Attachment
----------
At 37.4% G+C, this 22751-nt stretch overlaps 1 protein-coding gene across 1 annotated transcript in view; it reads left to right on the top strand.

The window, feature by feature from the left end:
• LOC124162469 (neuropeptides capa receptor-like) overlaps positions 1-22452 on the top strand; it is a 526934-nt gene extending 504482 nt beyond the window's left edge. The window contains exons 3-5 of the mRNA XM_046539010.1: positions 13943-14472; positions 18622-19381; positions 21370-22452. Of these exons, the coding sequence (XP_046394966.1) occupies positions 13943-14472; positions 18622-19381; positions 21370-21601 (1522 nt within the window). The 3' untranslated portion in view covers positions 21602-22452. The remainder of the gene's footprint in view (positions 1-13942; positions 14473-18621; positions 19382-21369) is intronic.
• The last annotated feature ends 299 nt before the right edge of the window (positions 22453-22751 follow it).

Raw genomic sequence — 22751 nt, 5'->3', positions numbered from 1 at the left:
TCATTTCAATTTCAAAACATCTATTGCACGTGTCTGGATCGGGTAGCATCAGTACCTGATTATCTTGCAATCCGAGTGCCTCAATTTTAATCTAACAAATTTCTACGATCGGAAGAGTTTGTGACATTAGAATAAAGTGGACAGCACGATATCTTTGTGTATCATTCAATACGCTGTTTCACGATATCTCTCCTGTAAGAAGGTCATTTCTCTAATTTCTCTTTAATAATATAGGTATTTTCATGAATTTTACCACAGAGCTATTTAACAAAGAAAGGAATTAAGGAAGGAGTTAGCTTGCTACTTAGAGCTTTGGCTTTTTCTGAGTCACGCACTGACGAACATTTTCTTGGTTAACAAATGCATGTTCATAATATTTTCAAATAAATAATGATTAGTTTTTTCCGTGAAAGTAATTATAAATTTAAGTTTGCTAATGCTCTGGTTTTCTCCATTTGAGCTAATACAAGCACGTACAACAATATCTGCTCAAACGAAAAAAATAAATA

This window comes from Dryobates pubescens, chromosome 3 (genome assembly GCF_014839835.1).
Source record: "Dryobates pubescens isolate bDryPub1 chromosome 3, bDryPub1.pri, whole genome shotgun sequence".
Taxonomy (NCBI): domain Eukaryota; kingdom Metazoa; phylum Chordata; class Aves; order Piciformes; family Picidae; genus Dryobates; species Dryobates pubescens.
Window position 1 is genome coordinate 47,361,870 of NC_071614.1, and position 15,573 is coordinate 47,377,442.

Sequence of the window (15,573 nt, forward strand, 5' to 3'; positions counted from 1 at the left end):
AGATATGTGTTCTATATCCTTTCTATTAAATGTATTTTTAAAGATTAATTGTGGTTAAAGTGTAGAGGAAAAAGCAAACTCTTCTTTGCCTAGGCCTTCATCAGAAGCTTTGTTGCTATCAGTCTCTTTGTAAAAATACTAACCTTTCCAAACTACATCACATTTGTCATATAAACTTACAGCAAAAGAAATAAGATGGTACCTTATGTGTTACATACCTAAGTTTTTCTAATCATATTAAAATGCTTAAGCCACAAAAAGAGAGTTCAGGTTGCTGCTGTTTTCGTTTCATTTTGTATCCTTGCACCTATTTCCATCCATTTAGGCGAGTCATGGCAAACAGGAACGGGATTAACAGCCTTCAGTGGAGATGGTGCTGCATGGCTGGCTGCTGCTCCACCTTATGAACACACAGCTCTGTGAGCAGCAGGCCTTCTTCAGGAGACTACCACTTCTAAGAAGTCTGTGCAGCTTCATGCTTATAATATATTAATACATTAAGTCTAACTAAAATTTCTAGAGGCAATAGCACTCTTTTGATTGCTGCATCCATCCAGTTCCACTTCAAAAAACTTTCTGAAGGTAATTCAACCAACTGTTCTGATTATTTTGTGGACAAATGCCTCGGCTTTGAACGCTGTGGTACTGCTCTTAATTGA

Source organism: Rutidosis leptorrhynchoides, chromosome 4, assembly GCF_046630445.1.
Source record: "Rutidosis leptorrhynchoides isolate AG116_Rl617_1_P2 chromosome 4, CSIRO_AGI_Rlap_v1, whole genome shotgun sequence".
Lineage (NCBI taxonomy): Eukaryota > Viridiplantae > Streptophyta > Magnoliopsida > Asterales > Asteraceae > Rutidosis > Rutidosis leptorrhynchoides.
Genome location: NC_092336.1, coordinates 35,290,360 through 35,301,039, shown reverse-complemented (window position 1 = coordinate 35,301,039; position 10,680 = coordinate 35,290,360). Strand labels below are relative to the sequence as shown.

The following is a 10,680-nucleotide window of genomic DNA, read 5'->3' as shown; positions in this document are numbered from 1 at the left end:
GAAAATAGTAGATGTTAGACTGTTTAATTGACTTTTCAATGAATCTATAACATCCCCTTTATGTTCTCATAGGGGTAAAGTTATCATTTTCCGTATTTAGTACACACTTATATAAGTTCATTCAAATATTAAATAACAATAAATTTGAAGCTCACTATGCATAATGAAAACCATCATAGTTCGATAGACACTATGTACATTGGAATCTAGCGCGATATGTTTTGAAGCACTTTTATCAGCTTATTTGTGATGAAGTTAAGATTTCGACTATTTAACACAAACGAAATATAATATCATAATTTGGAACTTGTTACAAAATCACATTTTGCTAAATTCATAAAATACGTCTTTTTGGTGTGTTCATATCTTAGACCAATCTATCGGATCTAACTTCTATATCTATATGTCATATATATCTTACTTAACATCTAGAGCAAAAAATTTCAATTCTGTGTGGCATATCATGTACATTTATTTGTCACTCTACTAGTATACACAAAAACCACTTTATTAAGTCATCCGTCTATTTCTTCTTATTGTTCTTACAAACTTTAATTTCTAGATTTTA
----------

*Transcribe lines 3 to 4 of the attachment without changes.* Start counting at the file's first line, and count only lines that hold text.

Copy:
• LOC124162469 (neuropeptides capa receptor-like) overlaps positions 1-22452 on the top strand; it is a 526934-nt gene extending 504482 nt beyond the window's left edge. The window contains exons 3-5 of the mRNA XM_046539010.1: positions 13943-14472; positions 18622-19381; positions 21370-22452. Of these exons, the coding sequence (XP_046394966.1) occupies positions 13943-14472; positions 18622-19381; positions 21370-21601 (1522 nt within the window). The 3' untranslated portion in view covers positions 21602-22452. The remainder of the gene's footprint in view (positions 1-13942; positions 14473-18621; positions 19382-21369) is intronic.
• The last annotated feature ends 299 nt before the right edge of the window (positions 22453-22751 follow it).